Dynamic Recrystallization Can Produce Porosity in Shear Zones

James Gilgannon*, Thomas Poulet, Alfons Berger, Auke Barnhoorn, Marco Herwegh

*Corresponding author for this work

Research output: Contribution to journalArticleScientificpeer-review

10 Citations (Scopus)
26 Downloads (Pure)


Creep cavities are increasingly recognized as an important syn-kinematic feature of shear zones, but much about this porosity needs investigation. Largely, observations of creep cavities are restricted to very fine grained mature ultramylonites, and it is unclear when they developed during deformation. Specifically, a question that needs testing is should grain size reduction during deformation produce creep cavities? To this end, we have reanalyzed the microstructure of a large shear strain laboratory experiment that captures grain size change by dynamic recrystallization during mylonitization. We find that the experiment does contain creep cavities. Using a combination of scanning electron microscopy and spatial point statistics, we show that creep cavities emerge with, and because of, subgrain rotation recrystallization during ultramylonite formation. As dynamic recrystallization is ubiquitous in natural shear zones, this observation has important implications for the interpretation of concepts such as the Goetze criterion, paleopiezometery, and phase mixing.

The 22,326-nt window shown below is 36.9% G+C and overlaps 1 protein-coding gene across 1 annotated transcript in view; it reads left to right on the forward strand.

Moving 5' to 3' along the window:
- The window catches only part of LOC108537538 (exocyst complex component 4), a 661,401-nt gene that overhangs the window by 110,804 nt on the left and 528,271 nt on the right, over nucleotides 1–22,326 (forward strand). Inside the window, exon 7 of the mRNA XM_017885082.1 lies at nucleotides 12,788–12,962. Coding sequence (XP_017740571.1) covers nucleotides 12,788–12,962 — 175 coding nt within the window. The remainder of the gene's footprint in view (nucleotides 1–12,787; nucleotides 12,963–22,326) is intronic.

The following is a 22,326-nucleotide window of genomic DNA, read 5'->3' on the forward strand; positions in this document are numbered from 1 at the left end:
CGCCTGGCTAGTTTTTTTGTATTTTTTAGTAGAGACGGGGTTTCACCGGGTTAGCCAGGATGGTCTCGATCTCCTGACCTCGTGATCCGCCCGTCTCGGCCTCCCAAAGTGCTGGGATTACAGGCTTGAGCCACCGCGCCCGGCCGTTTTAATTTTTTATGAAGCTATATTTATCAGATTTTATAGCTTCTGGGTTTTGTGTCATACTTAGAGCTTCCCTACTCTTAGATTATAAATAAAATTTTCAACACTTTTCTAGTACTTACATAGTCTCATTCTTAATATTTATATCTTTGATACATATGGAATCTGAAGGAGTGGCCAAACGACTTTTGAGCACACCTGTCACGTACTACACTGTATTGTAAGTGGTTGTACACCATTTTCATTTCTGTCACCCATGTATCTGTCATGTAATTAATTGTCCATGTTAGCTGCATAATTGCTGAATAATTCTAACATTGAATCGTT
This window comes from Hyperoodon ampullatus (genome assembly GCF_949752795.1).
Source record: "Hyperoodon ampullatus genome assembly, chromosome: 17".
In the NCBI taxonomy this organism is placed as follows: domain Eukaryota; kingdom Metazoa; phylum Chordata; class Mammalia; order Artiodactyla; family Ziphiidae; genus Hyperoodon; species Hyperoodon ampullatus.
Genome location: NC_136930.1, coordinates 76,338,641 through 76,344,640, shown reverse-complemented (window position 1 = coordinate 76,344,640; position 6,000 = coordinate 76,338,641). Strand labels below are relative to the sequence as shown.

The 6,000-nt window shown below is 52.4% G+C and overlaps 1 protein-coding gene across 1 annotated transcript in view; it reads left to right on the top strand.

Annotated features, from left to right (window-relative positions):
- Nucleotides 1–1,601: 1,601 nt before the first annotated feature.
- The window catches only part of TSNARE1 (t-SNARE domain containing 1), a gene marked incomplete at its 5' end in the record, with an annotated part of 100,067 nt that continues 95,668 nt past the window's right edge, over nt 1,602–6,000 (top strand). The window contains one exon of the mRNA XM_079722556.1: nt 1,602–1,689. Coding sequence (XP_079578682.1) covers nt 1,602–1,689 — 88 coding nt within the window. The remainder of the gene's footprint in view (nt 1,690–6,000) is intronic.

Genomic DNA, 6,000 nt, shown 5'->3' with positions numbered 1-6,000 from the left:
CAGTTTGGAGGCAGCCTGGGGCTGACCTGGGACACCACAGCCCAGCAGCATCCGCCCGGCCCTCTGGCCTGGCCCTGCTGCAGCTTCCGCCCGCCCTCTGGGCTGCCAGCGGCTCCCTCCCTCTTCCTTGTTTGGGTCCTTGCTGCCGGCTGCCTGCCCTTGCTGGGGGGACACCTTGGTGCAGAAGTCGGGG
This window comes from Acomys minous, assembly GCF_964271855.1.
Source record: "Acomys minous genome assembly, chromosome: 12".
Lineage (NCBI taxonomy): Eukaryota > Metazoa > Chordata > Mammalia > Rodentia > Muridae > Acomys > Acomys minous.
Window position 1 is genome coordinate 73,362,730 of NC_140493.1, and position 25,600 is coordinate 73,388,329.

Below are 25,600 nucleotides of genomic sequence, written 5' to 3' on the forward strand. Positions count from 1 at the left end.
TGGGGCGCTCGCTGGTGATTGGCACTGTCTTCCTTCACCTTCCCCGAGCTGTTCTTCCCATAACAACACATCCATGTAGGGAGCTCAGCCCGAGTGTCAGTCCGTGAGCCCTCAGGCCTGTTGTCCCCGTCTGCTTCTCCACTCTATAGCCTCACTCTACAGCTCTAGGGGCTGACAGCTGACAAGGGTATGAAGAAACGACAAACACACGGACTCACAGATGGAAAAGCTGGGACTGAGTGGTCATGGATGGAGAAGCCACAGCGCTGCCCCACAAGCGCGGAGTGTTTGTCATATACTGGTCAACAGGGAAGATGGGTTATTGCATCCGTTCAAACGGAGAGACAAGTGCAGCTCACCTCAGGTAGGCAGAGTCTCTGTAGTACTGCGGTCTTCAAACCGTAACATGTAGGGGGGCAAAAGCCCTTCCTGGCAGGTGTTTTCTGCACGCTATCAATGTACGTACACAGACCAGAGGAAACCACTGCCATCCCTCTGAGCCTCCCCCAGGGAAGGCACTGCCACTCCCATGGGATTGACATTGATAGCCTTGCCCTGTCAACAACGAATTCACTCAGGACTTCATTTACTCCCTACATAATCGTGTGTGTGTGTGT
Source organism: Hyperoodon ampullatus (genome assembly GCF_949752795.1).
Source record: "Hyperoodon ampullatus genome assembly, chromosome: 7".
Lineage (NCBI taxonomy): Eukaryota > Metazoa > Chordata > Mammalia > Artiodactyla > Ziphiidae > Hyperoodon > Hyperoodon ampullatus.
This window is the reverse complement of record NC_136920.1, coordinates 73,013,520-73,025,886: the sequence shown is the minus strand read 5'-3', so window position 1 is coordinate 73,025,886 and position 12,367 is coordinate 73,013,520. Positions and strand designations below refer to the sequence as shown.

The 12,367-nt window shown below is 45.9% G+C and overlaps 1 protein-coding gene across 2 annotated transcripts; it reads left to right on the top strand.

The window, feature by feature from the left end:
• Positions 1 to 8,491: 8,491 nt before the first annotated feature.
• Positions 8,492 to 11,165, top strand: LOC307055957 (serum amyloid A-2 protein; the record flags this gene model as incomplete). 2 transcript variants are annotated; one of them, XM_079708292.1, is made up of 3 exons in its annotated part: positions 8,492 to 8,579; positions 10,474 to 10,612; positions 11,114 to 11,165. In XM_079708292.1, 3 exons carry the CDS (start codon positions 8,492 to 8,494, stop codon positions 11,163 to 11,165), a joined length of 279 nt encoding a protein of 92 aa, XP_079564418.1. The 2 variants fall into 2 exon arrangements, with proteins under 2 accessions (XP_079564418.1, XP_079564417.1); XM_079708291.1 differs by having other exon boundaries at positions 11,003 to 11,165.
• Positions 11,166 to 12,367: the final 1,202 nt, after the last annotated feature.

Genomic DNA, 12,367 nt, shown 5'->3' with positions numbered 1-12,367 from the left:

Original languageEnglish
Article numbere2019GL086172
Number of pages10
JournalGeophysical Research Letters
Issue number7
Publication statusPublished - 2020


  • Carrara marble
  • creep cavities
  • dynamic recrystallization
  • large shear strain
  • ultramylonite


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